Trump's New Solicitor General Could Fire Russia Investigator Robert Mueller

Noel Francisco attends his Senate Judiciary Committee confirmation hearing for the solicitor general position on May 10. The Senate confirmed him on September 19. Mark Wilson/Getty

The Senate has confirmed President Donald Trump's pick for solicitor general, Noel Francisco. The vote on Tuesday was largely split, with 50 voting in favor and 47 opposed.

The solicitor general is responsible for representing the government before the Supreme Court. But the attorney general can also add the solicitor general to the line of succession at the top of the Department of Justice. That means if Trump asks the department to fire special counsel Robert Mueller, who is investigating Russian meddling in the 2016 presidential election and possible coordination with the Trump campaign, and enough officials recuse themselves, resign or lose their jobs, Francisco could be faced with the decision.

That series of events unfolded during the "Saturday Night Massacre" of 1973. When the attorney general and the deputy attorney general resigned instead of agreeing to carry out President Richard Nixon's order to fire the independent special prosecutor who was investigating him, the decision went to the solicitor general, who handled the firing.

But given Francisco's testimony before the Senate Judiciary Committee during his confirmation hearing in May, it seems unlikely that he would carry out an order he did not believe was justified. "One of the things that makes this country great is that we have a government that is bound by the constitution," he told the committee, "and just as importantly, a separation of powers that is able to enforce that."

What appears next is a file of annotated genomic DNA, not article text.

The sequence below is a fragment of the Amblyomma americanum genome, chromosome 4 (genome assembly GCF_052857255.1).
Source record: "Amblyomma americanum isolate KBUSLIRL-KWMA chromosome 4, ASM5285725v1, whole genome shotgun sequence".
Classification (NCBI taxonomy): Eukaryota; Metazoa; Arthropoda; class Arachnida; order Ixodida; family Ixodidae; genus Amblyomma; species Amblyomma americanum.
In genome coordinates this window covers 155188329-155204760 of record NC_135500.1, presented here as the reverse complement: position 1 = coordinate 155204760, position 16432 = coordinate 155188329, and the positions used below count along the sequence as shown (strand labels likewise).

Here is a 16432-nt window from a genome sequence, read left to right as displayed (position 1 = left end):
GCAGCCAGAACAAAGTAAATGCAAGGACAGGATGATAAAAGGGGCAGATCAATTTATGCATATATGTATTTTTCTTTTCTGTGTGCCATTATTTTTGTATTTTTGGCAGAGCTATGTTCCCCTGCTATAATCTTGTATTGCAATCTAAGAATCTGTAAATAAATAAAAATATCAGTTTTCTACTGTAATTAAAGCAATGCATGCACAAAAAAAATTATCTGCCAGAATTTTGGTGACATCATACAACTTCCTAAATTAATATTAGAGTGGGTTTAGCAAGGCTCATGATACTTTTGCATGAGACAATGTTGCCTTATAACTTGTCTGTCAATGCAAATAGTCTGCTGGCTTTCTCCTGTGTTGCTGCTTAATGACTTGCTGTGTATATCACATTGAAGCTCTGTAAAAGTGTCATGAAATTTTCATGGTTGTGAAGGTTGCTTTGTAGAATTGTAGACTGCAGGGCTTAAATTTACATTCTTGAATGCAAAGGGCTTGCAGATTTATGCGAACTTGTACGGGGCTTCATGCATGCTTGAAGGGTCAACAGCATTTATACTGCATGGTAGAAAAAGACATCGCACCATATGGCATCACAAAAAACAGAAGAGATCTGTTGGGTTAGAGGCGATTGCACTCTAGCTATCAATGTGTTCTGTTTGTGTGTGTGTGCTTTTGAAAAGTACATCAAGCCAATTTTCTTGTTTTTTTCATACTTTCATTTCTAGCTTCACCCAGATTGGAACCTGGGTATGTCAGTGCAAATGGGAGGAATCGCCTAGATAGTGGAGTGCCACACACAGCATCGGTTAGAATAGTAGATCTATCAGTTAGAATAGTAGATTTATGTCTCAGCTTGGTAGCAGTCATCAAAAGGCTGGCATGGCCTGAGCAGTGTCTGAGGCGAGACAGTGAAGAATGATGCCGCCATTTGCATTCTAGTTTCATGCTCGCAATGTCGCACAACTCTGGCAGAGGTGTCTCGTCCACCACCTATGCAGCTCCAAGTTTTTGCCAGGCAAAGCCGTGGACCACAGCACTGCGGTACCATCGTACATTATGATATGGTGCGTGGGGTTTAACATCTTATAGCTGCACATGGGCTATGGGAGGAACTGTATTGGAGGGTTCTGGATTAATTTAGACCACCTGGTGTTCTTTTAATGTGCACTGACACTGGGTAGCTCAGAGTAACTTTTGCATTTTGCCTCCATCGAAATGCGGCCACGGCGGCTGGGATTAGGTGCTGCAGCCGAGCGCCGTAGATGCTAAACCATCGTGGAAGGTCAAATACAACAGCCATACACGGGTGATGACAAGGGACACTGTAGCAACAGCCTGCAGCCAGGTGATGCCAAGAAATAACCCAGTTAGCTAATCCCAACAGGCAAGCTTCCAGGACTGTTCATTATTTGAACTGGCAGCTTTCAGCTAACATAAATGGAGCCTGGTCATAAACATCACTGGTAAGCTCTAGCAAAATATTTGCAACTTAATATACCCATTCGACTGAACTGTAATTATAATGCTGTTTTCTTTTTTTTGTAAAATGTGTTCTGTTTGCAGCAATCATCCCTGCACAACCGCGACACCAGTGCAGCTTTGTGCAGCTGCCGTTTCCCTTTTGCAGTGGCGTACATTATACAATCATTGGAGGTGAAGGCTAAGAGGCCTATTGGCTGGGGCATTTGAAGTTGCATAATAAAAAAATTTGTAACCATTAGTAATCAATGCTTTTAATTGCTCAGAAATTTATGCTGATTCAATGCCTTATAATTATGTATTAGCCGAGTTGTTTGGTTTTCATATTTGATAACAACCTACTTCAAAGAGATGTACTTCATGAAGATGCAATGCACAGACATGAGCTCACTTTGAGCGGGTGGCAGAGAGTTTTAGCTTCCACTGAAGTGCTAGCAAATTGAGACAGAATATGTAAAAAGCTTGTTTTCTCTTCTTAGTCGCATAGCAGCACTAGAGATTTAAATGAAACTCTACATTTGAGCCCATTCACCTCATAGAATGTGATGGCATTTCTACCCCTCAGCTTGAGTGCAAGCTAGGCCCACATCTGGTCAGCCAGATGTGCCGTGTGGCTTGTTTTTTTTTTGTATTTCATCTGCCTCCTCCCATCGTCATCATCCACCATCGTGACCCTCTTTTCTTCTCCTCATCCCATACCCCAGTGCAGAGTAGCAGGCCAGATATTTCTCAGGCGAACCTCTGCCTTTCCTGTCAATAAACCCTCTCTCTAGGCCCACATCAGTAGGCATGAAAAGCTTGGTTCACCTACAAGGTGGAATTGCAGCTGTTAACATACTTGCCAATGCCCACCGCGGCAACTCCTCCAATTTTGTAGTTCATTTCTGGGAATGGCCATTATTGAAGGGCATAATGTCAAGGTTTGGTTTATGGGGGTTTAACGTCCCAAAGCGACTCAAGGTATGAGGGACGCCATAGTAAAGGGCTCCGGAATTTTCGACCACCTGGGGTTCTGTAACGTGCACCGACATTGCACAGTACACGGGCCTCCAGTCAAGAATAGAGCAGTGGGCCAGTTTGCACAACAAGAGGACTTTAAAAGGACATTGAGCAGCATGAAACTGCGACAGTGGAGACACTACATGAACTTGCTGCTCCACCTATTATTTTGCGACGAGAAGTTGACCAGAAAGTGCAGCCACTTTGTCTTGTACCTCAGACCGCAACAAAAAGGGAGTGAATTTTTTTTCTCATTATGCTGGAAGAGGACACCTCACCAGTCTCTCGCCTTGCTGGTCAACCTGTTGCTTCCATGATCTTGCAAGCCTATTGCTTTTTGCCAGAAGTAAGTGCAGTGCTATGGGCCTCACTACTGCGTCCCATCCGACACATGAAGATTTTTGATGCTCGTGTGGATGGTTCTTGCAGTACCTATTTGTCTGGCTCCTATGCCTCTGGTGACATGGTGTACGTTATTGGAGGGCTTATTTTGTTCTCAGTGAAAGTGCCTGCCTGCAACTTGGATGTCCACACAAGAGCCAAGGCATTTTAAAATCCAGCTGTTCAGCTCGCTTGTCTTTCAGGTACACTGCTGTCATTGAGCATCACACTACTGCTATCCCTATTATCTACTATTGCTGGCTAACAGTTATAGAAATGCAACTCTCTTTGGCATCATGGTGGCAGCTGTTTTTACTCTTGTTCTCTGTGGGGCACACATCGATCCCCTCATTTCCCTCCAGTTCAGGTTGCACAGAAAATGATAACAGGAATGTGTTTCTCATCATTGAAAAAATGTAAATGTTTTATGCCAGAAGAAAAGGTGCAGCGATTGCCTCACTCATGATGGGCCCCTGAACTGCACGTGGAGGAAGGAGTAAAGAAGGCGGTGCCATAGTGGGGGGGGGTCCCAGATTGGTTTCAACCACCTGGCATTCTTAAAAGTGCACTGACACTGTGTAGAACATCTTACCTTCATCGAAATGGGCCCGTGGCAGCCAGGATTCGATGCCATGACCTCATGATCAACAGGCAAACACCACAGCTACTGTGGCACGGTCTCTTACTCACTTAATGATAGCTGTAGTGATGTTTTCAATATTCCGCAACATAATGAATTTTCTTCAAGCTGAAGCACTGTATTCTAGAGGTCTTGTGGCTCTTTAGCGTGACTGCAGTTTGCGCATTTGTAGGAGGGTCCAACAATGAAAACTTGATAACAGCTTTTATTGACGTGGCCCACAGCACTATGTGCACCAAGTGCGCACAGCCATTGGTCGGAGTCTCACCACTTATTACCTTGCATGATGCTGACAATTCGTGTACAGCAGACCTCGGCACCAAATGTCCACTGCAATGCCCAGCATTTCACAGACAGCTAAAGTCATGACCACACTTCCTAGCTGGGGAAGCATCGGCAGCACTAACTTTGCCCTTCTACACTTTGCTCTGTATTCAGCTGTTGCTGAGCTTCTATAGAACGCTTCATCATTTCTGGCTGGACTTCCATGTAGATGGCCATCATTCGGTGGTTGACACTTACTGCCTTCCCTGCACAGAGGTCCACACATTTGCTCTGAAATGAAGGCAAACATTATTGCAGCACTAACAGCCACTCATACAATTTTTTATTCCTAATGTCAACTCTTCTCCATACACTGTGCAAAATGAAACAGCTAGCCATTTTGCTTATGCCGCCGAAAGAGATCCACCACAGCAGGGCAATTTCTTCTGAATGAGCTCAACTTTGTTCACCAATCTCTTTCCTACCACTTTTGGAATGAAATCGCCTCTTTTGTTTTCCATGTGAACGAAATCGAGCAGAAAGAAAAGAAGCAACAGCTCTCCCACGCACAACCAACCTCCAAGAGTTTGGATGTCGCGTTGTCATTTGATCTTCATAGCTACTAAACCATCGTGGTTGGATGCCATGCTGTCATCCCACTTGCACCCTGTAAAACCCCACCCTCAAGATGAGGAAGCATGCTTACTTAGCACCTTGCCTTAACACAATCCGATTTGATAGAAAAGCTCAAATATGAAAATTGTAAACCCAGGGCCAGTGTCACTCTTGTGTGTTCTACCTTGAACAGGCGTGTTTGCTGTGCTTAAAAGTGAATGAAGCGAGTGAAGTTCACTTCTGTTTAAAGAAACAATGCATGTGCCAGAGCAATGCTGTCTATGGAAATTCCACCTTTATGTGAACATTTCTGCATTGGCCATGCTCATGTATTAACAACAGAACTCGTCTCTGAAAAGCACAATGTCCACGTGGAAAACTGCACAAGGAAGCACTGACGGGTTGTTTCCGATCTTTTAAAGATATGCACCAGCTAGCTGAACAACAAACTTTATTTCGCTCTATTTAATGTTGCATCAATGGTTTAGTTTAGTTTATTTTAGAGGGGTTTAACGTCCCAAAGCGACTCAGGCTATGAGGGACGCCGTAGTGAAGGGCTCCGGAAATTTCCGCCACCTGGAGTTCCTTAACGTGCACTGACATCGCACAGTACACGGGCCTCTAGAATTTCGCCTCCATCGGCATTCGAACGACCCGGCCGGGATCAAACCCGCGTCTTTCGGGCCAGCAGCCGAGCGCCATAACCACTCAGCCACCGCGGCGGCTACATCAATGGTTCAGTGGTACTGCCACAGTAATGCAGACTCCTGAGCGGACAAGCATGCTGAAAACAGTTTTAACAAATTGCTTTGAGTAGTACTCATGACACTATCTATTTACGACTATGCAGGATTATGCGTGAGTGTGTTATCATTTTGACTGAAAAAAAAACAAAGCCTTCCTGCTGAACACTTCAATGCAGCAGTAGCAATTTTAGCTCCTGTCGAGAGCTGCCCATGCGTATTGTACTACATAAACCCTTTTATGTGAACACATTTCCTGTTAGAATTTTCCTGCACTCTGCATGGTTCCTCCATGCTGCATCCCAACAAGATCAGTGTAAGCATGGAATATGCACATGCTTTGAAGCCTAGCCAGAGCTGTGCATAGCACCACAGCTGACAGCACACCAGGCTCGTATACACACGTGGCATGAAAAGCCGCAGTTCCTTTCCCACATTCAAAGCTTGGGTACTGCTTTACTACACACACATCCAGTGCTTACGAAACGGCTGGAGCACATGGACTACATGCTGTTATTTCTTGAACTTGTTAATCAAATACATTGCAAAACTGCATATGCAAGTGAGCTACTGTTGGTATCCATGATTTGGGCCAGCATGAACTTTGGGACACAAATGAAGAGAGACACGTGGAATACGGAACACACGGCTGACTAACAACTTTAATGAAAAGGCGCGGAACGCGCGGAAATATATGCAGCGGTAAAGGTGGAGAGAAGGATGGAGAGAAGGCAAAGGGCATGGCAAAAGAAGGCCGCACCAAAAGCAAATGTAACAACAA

Francisco was a partner at Jones Day, which Bloomberg Businessweek has called "Trump's favorite law firm." The outlet reported in March that at least 14 lawyers from the firm had joined the Trump administration or had been nominated to do so, including Don McGahn, the White House counsel. But as Businessweek pointed out, citing the nonprofit Center for Responsive Politics, lawyers from "Trump's favorite" firm contributed only $7,422 to Trump's campaign, compared to $267,899 to Hillary Clinton's.

Related: This nominee for U.S. attorney could fire Robert Mueller

Francisco also is an expert at the Federalist Society, a group of conservative and libertarians in the legal world. The executive vice president, Leonard Leo, is said to have secured the confirmation of Neil Gorsuch for the Supreme Court. Gorsuch and FBI Director Christopher Wray also are listed as experts there. Francisco has donated thousands of dollars to federal election candidates, all Republicans, though not to Trump.

Some lawmakers praised the confirmation on Tuesday. "Pleased to see Noel Francisco confirmed as US Solicitor General," tweeted Senator Ted Cruz, who once worked with Francisco at the law firm Cooper & Kirk. "He's a brilliant lawyer & a principled conservative."